I am in 2 of 12 terms in school. The pace at which we learn things is incredible.Â Study a subjectÂ for one week and bam! you are expected to know everything (yes, this is an overstatement) about the muscles of the thigh, the Spleen meridian, the integument system, and (as luck would have it) certain categories of herbs. Tomorrow is out first herb test, which will consist of answering questions about the 14 herbs we learned in the “Warm Herbs that Release the Exterior” category.
Starting in 2002, I regularly studied herbs in earnest. That meant that on most day of the week, I read about, tasted, looked at, sat with, thought of, gardened, identified and wildcrafted, and took notes about the herbs that I was studying. Since I was in a self-education situation, I tended to migrate towards herbs that myself or my friends and family needed. There is the time to sit and digestÂ (literally and figuratively) all the information and subtleties about the plants.
With all the ways I studied herbs, I never though to add memorization to my ways of understanding herbs.
But now I have to.
That doesn’t mean that I don’t seek to be centered and connected to the plants I am learning about. We have samples of the herbs to gaze at, nibble, and smell. The texts that we have are amazing at describing the energetic nature of the herb, comparing and contrasting similar herbs, and using references from the classics. I do work study in the clinic’s herbal dispensary, where I fill bulk and granule formulas, so I get to further familiarize with the herbs as I see them in formulas, and I did some gardening in the herbal garden in the beginning of the year.
One thing I like to do that I don’t really have a chance to do is taste the herbs. I could find a way to get some, but the school won’t let you but herbs unless a faculty has signed off on a formula, like a prescription. Apparently it’s a liability issue. This is probably my biggest frustration: HOW AM I SUPPOSED TO LEARN ABOUT THE HERBS IF I CAN”T PREPARE AND USE THEM? There, I am done ranting.
Here is a sample of the information we need to know:
Jing Jie (Schizonepata tenuifolia, Lamiaceae)
- Slightly Warm
- Enters the Lung and Liver meridian
- Dose: 3-10g, short cook
- ~Relieve exterior syndrome by eliminating wind, promoting skin eruption, stop bleeding.
- Headache, fever, aversion to cold with no sweating, for either wind-cold or wind-heat.
- Itchy skin, urticaria, slow skin eruption in measles.
- Epitaxis, hemafecia, urinary bleeding due to various causes.
- Early stage of carbuncles or boils with exterior syndrome.
- Deficiency of exterior (wei qi, yin, or deficient heat).
- Opens sores.
- Absence of pathogenic wind.
- Fully erupted measles.
Jing Jie or Schizonepata is very aromatic. A classmate asked if it is related to lavender, because the spikes resemble lavender tops and also because of it’s smell. Indeed, they are in the same family! I think the dried herb smells like a cross between a wild mint that grew next to stream in Minnesota and sweet pennyroyal, but I bet there are similar species like that all over the world.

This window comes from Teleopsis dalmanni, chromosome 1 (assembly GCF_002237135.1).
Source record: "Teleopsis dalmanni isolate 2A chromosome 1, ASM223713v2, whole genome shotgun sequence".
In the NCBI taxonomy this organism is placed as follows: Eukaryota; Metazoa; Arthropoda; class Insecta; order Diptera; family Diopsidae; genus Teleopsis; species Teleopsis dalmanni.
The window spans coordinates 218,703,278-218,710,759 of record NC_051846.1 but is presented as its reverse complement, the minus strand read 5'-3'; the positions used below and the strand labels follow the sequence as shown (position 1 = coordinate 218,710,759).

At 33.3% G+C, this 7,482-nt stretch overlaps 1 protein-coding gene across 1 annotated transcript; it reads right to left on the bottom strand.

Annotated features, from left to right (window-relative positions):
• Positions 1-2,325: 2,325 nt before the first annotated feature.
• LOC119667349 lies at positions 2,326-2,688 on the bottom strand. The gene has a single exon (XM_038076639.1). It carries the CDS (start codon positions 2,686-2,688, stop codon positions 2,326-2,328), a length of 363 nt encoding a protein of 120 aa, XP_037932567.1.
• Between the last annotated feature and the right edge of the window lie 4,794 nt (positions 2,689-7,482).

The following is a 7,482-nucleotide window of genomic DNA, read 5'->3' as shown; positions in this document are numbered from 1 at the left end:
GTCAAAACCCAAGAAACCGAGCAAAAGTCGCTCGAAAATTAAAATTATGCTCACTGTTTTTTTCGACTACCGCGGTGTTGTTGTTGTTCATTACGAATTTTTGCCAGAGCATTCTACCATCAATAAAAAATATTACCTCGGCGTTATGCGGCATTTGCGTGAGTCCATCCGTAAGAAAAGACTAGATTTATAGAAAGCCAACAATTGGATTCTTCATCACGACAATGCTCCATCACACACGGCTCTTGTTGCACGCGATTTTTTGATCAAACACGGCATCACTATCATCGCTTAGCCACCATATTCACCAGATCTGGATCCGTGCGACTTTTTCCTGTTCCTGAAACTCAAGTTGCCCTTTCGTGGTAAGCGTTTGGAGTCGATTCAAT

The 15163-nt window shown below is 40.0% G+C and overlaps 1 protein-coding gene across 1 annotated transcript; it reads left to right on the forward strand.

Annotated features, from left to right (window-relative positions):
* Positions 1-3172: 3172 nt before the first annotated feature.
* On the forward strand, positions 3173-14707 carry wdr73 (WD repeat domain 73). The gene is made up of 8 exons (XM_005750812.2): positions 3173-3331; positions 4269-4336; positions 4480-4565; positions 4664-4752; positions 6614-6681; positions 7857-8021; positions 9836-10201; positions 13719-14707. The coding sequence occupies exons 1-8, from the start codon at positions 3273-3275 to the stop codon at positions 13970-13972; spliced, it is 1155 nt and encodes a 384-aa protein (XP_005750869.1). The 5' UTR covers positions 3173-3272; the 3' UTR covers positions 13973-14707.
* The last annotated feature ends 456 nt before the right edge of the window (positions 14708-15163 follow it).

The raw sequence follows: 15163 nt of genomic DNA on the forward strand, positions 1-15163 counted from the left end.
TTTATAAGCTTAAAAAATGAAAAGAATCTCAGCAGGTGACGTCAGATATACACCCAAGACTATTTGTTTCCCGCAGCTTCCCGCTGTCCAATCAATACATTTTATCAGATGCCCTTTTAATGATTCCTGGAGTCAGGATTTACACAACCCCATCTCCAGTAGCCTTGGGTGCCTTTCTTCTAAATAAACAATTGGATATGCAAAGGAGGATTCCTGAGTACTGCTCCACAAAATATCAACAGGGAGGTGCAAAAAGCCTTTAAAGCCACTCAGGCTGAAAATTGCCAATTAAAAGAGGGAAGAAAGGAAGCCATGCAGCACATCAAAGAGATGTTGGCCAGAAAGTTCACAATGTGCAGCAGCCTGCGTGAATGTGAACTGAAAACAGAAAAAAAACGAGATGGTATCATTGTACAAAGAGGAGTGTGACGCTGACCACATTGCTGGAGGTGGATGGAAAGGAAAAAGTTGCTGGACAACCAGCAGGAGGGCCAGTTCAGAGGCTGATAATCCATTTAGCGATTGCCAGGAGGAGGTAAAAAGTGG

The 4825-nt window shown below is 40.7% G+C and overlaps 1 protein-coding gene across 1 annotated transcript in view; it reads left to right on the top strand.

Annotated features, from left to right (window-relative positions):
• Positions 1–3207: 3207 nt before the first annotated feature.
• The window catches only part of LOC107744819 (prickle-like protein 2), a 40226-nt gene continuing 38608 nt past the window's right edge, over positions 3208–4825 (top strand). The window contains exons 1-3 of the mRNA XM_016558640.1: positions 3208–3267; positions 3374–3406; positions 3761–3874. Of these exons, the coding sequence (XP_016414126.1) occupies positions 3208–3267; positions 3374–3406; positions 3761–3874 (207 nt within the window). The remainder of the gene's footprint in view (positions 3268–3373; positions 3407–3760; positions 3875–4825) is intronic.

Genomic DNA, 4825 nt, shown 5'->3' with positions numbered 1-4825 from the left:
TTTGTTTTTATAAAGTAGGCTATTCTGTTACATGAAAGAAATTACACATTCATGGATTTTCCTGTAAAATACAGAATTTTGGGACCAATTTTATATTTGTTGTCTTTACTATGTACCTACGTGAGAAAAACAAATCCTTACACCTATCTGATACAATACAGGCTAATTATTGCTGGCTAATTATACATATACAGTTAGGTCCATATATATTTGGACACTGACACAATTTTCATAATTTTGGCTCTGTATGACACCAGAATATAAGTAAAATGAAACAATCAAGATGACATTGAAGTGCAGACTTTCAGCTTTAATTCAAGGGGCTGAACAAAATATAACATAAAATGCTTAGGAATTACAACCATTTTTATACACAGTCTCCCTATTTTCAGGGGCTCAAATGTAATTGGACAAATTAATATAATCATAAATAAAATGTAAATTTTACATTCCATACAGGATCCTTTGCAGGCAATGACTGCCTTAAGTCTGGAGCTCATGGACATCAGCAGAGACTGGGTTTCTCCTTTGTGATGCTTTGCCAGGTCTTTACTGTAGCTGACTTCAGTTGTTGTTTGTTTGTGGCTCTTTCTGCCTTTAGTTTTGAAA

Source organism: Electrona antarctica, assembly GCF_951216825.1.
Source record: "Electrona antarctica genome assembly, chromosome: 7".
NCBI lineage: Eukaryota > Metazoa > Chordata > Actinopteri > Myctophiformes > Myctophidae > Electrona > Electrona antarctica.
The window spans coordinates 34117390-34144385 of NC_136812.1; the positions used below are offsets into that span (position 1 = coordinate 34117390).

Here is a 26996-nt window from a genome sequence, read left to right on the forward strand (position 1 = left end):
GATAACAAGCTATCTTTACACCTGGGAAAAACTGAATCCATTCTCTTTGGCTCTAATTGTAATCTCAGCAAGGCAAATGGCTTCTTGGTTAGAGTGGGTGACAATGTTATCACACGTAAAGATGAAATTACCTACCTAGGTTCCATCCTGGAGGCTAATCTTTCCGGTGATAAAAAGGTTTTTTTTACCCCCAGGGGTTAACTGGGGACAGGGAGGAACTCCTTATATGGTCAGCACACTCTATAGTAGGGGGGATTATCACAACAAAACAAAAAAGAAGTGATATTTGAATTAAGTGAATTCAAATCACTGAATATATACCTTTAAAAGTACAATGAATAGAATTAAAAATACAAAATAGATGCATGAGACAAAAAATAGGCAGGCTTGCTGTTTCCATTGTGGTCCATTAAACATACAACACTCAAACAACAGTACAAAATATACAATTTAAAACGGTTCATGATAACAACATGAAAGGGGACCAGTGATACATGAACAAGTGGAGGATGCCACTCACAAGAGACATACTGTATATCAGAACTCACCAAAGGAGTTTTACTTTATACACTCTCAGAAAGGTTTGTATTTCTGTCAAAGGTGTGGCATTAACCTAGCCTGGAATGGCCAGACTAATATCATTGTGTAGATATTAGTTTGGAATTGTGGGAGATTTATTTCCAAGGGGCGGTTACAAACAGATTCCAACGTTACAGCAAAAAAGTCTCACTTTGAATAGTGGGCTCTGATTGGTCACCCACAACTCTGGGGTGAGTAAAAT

I find it odd that Jing Jie is said to be slightly warm, because as a minty-mint I expect it to be slightly cool, like spearmint (although I can see how peppermint is sometimes considered warm, cool and sometimes both). It is considered to be antipyretic, diaphoretic, antibiotic (the decoction is effective against staph, strep-B, salmonella, Bacillus tubercuili), hemostatic (according to Chen, charred Jing Jie speeds coagulation time by 77%, while regular Jing Jie does by 30%), analgesic, and a bronchiodialator that relieves spasm and wheezing. As you may of guessed, it is full of volatile oils, along with flavanoids, phenolic acids, and monoterpine glycosides.
Since it is slightly warm, it can be used for both heat and cold situations. It is relatively mild all-around, so it doesn’t damage yin, and is not as drying as the other herbs in this category, but it still is drying. According to the texts, the important factor for it’s effectiveness is that wind must be present. Wind is one of the six exogenous (outside) pathogenic factors and is characterized with sudden, acute situations (like colds and flu), aversion to wind,Â itching, convulsions, spasms, trembling,as well as stiffness or paralysis (where wind is internal and not moving).
It can be used with spasms in general, especially muscle spasms. The texts say it is useful for postpartum spasm and muscle cramps. It is featured in many topical formulas for itching or wind attacking the skin like with rashes or eczema.
I able to get an intern to sign off on a 10 gram order of this herb for me to try on my dog. She has been very itchy, with pretty bad eczema. I made a wrapped Jing Jie and calendula in a thin cotton towel, poured some boiling water over it, and let it steep, covered, for about 30 minuets. Isis (my dog) seemed to like it, but she pretty much always likes compresses. I did notice she was much less itchy for the rest of the night, and the inflammation decreased. I would combine it with comfrey next time, because it was more drying to her than the calendula alone (which is not a particularly demulcent plant itself). I think it might be a good herb to add into a dry, itchy skin salve… and it has been such a long time since I’ve made a salve…
One more thing about Jing Jie. The tea was quite tasty, very aromatic with sweet, warm mint undertones. I am actually surprised that it is not considered “sweet”, because it strikes me as very sweet in both smell and taste. The flavor has a touch ofÂ licorice or stevia sweetness to it. Now that I think about it, the flavor reminds me of many herbs, but anise hyssop, pennyroyal and wild mint come up the most in my mind. Maybe it’s just me, I don’t know. I did experience a little nervine effect, not as pronounced as lavender or lemon balm, more similar to that of spearmint.
Sigh, I suppose I should go back to studying now…